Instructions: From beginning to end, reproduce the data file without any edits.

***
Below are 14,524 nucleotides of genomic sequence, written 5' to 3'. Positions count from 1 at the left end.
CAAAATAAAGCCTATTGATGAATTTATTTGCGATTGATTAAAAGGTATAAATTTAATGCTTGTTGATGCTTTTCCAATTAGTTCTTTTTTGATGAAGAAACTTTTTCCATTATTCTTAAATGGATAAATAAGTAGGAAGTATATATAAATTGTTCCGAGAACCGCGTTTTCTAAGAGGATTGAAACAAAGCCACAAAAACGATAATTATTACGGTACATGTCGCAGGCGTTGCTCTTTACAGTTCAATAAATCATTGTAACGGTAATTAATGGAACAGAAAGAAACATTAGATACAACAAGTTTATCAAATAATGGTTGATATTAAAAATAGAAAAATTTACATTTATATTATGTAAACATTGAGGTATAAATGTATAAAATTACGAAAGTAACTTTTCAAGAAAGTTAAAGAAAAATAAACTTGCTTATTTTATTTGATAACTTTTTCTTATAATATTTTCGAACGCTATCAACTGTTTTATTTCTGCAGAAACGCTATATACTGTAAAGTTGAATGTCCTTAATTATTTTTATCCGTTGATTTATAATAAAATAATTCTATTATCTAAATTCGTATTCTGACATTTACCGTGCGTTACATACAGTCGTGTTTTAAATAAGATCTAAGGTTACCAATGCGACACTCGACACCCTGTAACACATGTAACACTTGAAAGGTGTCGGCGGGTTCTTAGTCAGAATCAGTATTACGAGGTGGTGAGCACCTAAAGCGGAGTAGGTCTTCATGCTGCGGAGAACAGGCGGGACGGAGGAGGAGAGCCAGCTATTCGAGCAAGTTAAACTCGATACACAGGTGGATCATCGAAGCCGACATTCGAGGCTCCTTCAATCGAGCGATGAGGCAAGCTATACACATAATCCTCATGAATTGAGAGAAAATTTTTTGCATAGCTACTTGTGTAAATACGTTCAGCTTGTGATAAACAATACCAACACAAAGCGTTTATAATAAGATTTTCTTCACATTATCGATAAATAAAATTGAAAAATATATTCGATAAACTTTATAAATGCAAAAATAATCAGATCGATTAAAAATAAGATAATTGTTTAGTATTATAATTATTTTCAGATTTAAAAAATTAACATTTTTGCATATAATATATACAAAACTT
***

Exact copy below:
Below are 14,524 nucleotides of genomic sequence, written 5' to 3'. Positions count from 1 at the left end.
CAAAATAAAGCCTATTGATGAATTTATTTGCGATTGATTAAAAGGTATAAATTTAATGCTTGTTGATGCTTTTCCAATTAGTTCTTTTTTGATGAAGAAACTTTTTCCATTATTCTTAAATGGATAAATAAGTAGGAAGTATATATAAATTGTTCCGAGAACCGCGTTTTCTAAGAGGATTGAAACAAAGCCACAAAAACGATAATTATTACGGTACATGTCGCAGGCGTTGCTCTTTACAGTTCAATAAATCATTGTAACGGTAATTAATGGAACAGAAAGAAACATTAGATACAACAAGTTTATCAAATAATGGTTGATATTAAAAATAGAAAAATTTACATTTATATTATGTAAACATTGAGGTATAAATGTATAAAATTACGAAAGTAACTTTTCAAGAAAGTTAAAGAAAAATAAACTTGCTTATTTTATTTGATAACTTTTTCTTATAATATTTTCGAACGCTATCAACTGTTTTATTTCTGCAGAAACGCTATATACTGTAAAGTTGAATGTCCTTAATTATTTTTATCCGTTGATTTATAATAAAATAATTCTATTATCTAAATTCGTATTCTGACATTTACCGTGCGTTACATACAGTCGTGTTTTAAATAAGATCTAAGGTTACCAATGCGACACTCGACACCCTGTAACACATGTAACACTTGAAAGGTGTCGGCGGGTTCTTAGTCAGAATCAGTATTACGAGGTGGTGAGCACCTAAAGCGGAGTAGGTCTTCATGCTGCGGAGAACAGGCGGGACGGAGGAGGAGAGCCAGCTATTCGAGCAAGTTAAACTCGATACACAGGTGGATCATCGAAGCCGACATTCGAGGCTCCTTCAATCGAGCGATGAGGCAAGCTATACACATAATCCTCATGAATTGAGAGAAAATTTTTTGCATAGCTACTTGTGTAAATACGTTCAGCTTGTGATAAACAATACCAACACAAAGCGTTTATAATAAGATTTTCTTCACATTATCGATAAATAAAATTGAAAAATATATTCGATAAACTTTATAAATGCAAAAATAATCAGATCGATTAAAAATAAGATAATTGTTTAGTATTATAATTATTTTCAGATTTAAAAAATTAACATTTTTGCATATAATATATACAAAACTT